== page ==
For some time now PLOS has discussed new initiatives designed to accelerate research communication, from development of Aperta™, our streamlined manuscript submission system that facilitates a faster time to first decision to our Content Management System that allows for rapid creation of curated PLOS Collections. These efforts span the range of ways we are accelerating access to discovery of not just the final publication but the entire research life cycle.
Stake a Claim
An additional strategy – early posting of articles before formal peer review through the use of preprints – can also advance science faster, more openly and with broader participation. In posting preprints, authors are able to make their findings immediately available to the scientific community and to receive feedback on draft manuscripts before they are submitted to journals. The benefit extends beyond making early work openly and freely available prior to or during consideration at a journal; in posting a preprint, an author or author group stakes an intellectual claim to methods, results and ideas contained within that paper. This can be especially important for scientists looking to change the focus of their research and connect with engaged colleagues in new fields; for those on the job market needing to show the status of their current research, their collaborative nature and their ability to embrace change for a more open way of doing science; and for early career researchers who may find opportunity to interact with new contacts interested in their work.
PLOS supports authors who wish to share early versions of their research manuscripts to receive feedback before – or in parallel to – formal peer review, and encourages researchers to share via preprint servers either before or after submission to a PLOS journal. Preprints are an excellent way to:
- Establish intellectual precedence for ideas, methods, results
- Receive early feedback from engaged colleagues
- Obtain and document citations to a work before publication in a peer-reviewed journal
- Contribute to accelerating scientific discovery and increasing research efficiency
PLOS has a long-standing policy of accepting manuscripts previously posted to preprint servers, however we recently collaborated with bioRxiv to ease the process as a reflection of the importance we assign to this rapid dissemination vehicle for authors that also brings transparency to the review process. Authors can now use bioRxiv’s direct transfer to journal service drop-down menu to submit directly to PLOS. While authors posting to bioRxiv can choose the reuse options under which to make their article available (various CC BY options or no reuse), licensing terms of PLOS content has not changed. To inform authors and the public of the current and more seamless arrangement with bioRxiv we have updated our preprint policy on all journal ethical publishing practice and related manuscript sections as well as the Wikipedia page that describes the landscape of publisher’s preprint policies.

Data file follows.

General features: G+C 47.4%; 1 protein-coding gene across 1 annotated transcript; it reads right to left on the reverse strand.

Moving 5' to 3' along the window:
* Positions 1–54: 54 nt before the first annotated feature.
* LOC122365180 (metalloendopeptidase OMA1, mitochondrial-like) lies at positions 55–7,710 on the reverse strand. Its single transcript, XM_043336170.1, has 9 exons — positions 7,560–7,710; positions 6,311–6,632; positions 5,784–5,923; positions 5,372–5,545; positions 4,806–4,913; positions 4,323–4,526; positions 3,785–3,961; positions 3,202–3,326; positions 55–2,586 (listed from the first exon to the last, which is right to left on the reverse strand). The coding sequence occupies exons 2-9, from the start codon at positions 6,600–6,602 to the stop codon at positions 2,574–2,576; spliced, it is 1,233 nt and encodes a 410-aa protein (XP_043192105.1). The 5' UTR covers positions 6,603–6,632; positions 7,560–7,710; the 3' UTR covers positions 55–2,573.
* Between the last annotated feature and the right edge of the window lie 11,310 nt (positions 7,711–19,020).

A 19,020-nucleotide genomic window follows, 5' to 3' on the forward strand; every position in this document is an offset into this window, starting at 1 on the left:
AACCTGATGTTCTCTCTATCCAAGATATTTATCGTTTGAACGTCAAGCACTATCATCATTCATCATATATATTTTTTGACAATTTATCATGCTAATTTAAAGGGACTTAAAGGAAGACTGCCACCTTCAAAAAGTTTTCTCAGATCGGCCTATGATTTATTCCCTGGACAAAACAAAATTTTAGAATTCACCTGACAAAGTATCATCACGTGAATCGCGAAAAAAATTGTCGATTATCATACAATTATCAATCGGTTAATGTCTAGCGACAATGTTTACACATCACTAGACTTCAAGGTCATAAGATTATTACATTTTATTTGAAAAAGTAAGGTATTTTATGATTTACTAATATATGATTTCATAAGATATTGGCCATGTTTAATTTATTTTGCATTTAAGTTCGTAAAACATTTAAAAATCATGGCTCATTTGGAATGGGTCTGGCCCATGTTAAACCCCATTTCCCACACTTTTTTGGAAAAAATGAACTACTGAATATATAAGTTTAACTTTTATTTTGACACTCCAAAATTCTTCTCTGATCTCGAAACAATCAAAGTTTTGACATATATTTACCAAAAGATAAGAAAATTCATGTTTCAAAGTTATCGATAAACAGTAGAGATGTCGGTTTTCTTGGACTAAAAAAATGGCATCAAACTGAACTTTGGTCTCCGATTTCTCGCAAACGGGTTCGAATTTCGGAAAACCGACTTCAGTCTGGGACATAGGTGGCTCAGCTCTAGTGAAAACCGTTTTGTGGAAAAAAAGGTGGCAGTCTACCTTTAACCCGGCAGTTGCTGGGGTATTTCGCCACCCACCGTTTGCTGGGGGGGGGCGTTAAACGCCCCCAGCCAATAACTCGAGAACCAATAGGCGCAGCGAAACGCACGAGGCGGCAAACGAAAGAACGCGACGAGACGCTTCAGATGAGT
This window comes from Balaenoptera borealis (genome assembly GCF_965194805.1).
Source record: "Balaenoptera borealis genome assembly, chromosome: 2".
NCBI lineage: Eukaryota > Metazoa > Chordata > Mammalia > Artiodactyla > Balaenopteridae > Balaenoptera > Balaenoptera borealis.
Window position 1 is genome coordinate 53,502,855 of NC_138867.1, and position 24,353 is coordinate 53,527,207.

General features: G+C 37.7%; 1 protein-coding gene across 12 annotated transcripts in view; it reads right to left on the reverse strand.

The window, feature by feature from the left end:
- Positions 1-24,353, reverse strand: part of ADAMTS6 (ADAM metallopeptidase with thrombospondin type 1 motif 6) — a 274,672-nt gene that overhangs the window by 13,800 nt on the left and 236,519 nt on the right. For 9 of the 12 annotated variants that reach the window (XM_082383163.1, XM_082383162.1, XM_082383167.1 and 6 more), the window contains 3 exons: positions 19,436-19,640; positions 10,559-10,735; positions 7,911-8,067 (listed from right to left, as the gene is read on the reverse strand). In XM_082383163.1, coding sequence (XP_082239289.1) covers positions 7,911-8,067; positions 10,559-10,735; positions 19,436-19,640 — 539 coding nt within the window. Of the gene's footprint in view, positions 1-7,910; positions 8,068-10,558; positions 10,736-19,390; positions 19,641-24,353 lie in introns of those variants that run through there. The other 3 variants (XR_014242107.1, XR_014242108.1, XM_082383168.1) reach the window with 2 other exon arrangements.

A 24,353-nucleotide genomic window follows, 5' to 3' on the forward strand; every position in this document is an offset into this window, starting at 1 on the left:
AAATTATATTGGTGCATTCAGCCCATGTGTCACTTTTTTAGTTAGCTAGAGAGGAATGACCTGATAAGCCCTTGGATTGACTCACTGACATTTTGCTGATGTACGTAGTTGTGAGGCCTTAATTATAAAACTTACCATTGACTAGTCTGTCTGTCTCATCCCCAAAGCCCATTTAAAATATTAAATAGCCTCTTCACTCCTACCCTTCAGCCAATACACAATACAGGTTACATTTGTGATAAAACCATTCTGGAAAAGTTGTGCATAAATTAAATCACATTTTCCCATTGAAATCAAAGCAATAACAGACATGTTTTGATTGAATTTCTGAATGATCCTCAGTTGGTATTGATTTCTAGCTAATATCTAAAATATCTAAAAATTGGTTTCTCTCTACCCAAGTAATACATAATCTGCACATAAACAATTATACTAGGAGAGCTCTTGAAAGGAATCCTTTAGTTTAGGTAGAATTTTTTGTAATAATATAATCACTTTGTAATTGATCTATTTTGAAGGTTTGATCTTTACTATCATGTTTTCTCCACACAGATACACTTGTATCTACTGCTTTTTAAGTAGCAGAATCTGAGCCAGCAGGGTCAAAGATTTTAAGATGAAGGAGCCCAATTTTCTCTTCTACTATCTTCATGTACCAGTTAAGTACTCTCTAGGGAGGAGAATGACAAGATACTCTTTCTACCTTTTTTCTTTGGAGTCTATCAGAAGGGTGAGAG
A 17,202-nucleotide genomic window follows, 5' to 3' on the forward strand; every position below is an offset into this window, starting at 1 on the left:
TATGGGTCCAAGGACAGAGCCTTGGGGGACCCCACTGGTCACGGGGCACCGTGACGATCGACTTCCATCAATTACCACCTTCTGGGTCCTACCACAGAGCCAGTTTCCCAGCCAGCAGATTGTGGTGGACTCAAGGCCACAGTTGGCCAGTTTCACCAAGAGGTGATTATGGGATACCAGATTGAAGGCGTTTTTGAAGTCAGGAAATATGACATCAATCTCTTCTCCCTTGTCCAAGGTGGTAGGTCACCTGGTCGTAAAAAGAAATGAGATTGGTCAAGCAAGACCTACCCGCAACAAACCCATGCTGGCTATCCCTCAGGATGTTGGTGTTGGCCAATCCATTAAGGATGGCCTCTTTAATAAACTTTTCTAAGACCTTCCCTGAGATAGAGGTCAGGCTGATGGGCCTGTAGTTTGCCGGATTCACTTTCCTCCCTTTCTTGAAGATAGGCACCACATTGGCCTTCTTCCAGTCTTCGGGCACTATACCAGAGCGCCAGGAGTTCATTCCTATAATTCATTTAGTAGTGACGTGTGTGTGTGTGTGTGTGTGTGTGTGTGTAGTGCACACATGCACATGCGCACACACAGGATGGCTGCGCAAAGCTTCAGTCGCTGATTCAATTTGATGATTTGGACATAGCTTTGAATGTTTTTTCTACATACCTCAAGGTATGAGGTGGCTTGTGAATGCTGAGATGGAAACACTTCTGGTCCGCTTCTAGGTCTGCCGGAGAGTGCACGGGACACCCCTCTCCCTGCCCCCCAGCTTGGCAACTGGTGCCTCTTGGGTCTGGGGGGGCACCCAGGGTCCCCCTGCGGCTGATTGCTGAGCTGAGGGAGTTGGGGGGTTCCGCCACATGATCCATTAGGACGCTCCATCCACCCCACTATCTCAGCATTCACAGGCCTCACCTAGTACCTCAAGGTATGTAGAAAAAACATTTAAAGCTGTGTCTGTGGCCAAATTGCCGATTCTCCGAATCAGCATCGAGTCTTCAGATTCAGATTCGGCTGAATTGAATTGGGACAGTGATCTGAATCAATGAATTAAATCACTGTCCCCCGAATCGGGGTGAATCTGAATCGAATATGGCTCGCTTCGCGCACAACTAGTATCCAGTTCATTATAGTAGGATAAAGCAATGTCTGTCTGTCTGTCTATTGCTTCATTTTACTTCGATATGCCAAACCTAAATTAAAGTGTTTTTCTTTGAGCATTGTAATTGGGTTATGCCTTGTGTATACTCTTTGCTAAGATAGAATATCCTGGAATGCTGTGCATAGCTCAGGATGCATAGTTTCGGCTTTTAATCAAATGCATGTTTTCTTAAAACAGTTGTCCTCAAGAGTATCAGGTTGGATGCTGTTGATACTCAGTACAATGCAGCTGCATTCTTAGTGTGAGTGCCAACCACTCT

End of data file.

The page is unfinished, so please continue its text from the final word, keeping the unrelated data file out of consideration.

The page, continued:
With preprints, authors – not publishers – are in control of when they publicly timestamp their intellectual property as well as when they want it to go for review. They decide when their research paper is ready to post and when they’re ready to submit their paper for formal peer review. In an open environment, the community can evaluate what any individual scientist’s standards are for their work and their online interaction with colleagues. By posting work and commenting on the posted work of others, authors are more in control of their own reputations. In essence, the use of preprints is analogous, in a very public and large-scale version, to the more intimate practice of sending a complete manuscript draft to a colleague to get their opinion with potential to improve the manuscript before submitting to a journal. Some have likened it to going public with a conference abstract or presentation.